Presented by the Laurens County Historical Society, Dublin, Georgia. For questions and information, please contact Scott B. Thompson, Sr. at dublinhistory@yahoo.com.

Tuesday, February 19, 2013

THE HARRIET HOLSEY INDUSTRIAL SCHOOL


DUBLIN'S FIRST COLLEGE


     Statewide vocational education in Georgia began during World War I after the passage of the Smith-Hughes Act.  The act was authored by Cong. Dudley M. Hughes of Danville.  Prior to that time, a few  counties and communities provided some courses in vocational education. Most courses in these schools focused on agricultural and domestic subjects.   Funds for public schools were scarce, but industrial/vocational schools were very rare in rural Georgia.

The first mention of an vocational education school for the  Colored students of Laurens County appeared in an advertisement in an 1886 issue of The Dublin Post.  A.S. Dickson, President of the Dickson Institute, invited all of Dublin to join with him and Vice President Pinkney Hughes in a meeting to solicit funds for the school.  In December of 1905, the Congregational Methodist Episcopal Church purchased an acre of land.  Bishop L. H. Holsey appointed Rev. W.A. Dinkins as President of the Dublin Normal and Industrial School.  Rev. Dinkins was a graduate of Paine Institute in Augusta.  The school was located in a small wooden building at 292 East Jackson Street at its intersection with Decatur Street.  School officials planned to model the school after Booker T. Washington's school in Tuskeegee, Alabama.  Poplar Springs Industrial School was established later in that same year of 1906. The Poplar Springs school was sponsored for the most part by the members of Poplar Springs North Baptist Church.

A fair was given for the purpose of promoting the Industrial School in the fall of 1908.   Bishop Henry M. Turner of the Congregational Methodist Episcopal Church gave the address to a crowd of thousands.  Fair exhibits included agricultural products, equipment, and techniques, as well as cooking, laundering, furniture making, sewing, and art work.  The fair committee was composed of Rev. W.A. Dinkins, President, and committee members C.H. Williams, R.H. Ketchum, F.C. Kiler, P.B. Baker, A. Walker, Wm. Blackshear, and A.B. Jackson.  
  In 1908, the school staff was composed of Rev. W.A. Dinkins, President; Professor Noah Clark, Principal; Mamie Dinkins, Music Teacher; Daisy White and Mary Snelson, Teachers; and Mrs. M.J. Dinkins, Matron.  The yearly matriculation fee was only two dollars per student.

      In 1909,  R.A. Carter, A.J. Cobb, and Lee O'Neal, all from the Atlanta area, purchased thirty  acres of land which included the former Dublin Furniture Factory on Ohio Street.  They sold one block  of the land to L.H. Holsey, G.L. Ward, J.H. White, P.W. Wesley, R.A. Carter, A.J. Cobb, Lee O'Neal, W.T. Moore, E. Horne, and C.L. Bonner as Trustees for the Harriett Holsey Industrial School.  The school provided education in agriculture, domestic science, and other technical skills and was open to all of the Negroes of Laurens County.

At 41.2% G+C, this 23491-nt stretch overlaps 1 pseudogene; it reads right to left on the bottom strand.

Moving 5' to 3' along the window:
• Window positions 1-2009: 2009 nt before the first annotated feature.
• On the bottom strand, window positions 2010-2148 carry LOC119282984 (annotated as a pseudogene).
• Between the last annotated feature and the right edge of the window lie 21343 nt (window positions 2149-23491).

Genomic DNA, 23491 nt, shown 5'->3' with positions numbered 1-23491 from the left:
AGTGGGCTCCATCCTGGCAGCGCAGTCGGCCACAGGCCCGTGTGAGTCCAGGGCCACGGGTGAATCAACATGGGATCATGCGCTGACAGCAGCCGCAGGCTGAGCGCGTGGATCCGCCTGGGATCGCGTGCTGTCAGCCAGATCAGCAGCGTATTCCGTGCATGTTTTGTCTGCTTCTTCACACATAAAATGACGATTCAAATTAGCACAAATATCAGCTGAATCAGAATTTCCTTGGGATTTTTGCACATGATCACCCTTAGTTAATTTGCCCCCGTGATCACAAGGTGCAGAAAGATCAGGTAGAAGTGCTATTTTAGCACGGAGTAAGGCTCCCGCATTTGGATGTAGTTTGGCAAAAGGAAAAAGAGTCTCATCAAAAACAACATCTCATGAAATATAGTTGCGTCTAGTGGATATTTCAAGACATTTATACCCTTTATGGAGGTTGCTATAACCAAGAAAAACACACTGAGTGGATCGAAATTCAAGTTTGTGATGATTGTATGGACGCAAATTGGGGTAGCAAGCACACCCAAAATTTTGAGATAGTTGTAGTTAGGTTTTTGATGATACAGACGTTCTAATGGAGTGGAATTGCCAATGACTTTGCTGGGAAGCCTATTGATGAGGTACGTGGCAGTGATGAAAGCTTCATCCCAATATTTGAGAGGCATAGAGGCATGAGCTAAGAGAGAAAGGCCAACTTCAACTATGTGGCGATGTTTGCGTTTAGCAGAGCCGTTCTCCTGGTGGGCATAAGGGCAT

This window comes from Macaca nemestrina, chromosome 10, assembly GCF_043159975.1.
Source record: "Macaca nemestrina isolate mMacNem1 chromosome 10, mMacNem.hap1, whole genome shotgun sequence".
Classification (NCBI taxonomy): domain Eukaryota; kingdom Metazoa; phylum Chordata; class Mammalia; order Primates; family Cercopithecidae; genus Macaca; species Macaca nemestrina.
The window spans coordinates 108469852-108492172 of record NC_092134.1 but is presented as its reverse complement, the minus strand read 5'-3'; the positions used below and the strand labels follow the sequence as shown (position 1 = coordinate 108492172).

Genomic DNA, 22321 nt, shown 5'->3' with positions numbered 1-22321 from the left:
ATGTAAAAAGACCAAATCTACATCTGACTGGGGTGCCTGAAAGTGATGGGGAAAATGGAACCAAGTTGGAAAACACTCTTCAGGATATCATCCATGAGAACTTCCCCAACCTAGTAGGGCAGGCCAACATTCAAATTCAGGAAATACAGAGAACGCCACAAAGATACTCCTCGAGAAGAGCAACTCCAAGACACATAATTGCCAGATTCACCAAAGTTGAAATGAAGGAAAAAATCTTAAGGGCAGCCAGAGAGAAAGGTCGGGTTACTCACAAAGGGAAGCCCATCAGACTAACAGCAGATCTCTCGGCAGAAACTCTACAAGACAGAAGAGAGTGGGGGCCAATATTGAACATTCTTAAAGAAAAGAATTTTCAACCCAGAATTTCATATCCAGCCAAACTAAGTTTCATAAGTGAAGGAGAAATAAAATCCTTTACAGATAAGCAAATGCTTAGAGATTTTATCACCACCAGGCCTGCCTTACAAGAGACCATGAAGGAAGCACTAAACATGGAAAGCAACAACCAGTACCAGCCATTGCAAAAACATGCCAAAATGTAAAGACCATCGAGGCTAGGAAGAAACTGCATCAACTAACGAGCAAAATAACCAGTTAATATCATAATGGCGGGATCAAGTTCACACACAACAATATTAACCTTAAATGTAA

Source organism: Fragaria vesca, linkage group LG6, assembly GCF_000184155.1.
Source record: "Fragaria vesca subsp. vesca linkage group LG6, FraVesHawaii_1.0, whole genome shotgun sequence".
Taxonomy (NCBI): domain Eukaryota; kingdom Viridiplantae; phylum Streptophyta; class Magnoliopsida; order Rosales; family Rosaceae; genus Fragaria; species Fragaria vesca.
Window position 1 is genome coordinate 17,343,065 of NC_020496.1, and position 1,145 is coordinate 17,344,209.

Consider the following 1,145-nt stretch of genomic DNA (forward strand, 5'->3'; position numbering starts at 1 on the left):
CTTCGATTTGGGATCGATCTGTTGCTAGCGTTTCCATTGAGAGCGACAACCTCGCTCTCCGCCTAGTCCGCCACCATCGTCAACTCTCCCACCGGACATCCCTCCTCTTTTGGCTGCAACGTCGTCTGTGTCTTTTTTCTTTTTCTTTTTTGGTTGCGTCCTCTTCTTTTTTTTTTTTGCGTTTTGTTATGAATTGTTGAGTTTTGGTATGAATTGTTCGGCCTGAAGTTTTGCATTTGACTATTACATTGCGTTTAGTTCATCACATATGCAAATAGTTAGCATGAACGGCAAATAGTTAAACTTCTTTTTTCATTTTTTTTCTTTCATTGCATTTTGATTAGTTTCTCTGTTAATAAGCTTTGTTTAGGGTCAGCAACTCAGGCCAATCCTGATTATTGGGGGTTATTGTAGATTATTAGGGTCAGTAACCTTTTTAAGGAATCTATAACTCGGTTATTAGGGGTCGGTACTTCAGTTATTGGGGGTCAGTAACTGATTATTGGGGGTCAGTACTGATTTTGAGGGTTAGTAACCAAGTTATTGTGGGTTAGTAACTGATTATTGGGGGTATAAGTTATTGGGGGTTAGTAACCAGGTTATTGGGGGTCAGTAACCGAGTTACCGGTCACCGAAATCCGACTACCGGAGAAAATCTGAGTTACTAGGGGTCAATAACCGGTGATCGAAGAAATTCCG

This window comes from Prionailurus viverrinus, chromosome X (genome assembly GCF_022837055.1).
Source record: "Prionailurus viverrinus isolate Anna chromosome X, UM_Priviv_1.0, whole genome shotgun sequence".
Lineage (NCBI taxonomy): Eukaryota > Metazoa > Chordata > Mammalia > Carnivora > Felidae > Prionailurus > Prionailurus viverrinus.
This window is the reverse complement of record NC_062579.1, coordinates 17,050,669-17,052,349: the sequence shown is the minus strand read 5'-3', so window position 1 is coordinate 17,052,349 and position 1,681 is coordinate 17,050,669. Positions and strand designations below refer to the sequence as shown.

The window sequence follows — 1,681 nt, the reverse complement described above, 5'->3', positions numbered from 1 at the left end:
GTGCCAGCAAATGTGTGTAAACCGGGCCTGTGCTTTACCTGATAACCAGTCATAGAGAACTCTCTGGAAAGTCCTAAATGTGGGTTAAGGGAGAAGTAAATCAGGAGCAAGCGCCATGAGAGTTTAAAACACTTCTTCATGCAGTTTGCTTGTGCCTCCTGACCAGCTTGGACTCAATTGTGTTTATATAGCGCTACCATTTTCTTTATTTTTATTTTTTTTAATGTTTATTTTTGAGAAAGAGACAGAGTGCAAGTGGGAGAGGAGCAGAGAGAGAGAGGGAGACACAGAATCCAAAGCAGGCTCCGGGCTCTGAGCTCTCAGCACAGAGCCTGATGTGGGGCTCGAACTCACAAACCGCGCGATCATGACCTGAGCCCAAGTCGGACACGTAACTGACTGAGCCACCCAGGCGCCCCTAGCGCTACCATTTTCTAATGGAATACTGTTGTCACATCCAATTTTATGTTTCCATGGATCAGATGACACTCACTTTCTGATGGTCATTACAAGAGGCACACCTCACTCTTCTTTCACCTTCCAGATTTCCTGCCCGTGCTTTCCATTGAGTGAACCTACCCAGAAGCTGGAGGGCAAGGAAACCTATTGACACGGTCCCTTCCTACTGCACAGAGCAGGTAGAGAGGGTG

The college was housed in building of the old Dublin Furniture Manufacturing Company, which was established in 1898.   The area came to be known as Scottsville, named for the Rev. Scott, who was an early resident of the area.  The owners of  the surrounding lands subdivided the furniture factory field into building lots for the workers.  Several cottages and a boarding house were constructed along with a factory building.  The company, headed by J.M. Simmons and several of Dublin's leading businessmen, specialized in medium-priced bedroom suites.  The location was chosen because of its proximity to the Oconee River.  Lumber was transported by river which lies within a half-mile of the factory.  The choice of the location turned out to be a poor one. The waters of the Oconee came flooded the area when the river was high.

The school became known as the Harriet Holsey Industrial School.  The subdivision around the homes was renamed  Holsey Park.  Streets in the subdivision were named after some of the United States.  The college, located in Block 11, was bounded on the north by Georgia Street, west by Ohio Street, south by an unopened portion of Columbia Street, and east by an unopened portion of California Street.  Bishop Holsey was given a lot in anticipation of the construction of his home near the college.   

By the beginning of 1916 the school ended its operations.  While the school was somewhat successful on a local scale, it never progressed as its trustees had planned.  The trustees sold their interest to Katie M. Dickson who planned to keep it open as a convention school.  The dormitory was converted into a workshop and a new building was planned.  Mrs. Dickson still continued the dream to model the school similar in design to that of the Booker T. Washington School in Tuskeegee, Alabama. 

Today, all signs of the Harriet Holsey Industrial School have vanished.  In the early 1950s Charles McMillan and M.C. Mallette, operating under the name of M & M Packing Company,  purchased much of the property, and constructed a meat packing plant and slaughterhouse on the site.  In the latter half of the 1980s Roche Manufacturing Company purchased the property and built a large cotton gin on the college site.  Bishop Holsey's lot is now the site of a small park belonging to the City of Dublin.

So ends the story of the Harriet Holsey Industrial School. It is deserving of more attention and research.  Perhaps there is more information hidden away somewhere that will bring to light more information on Dublin's first college.  

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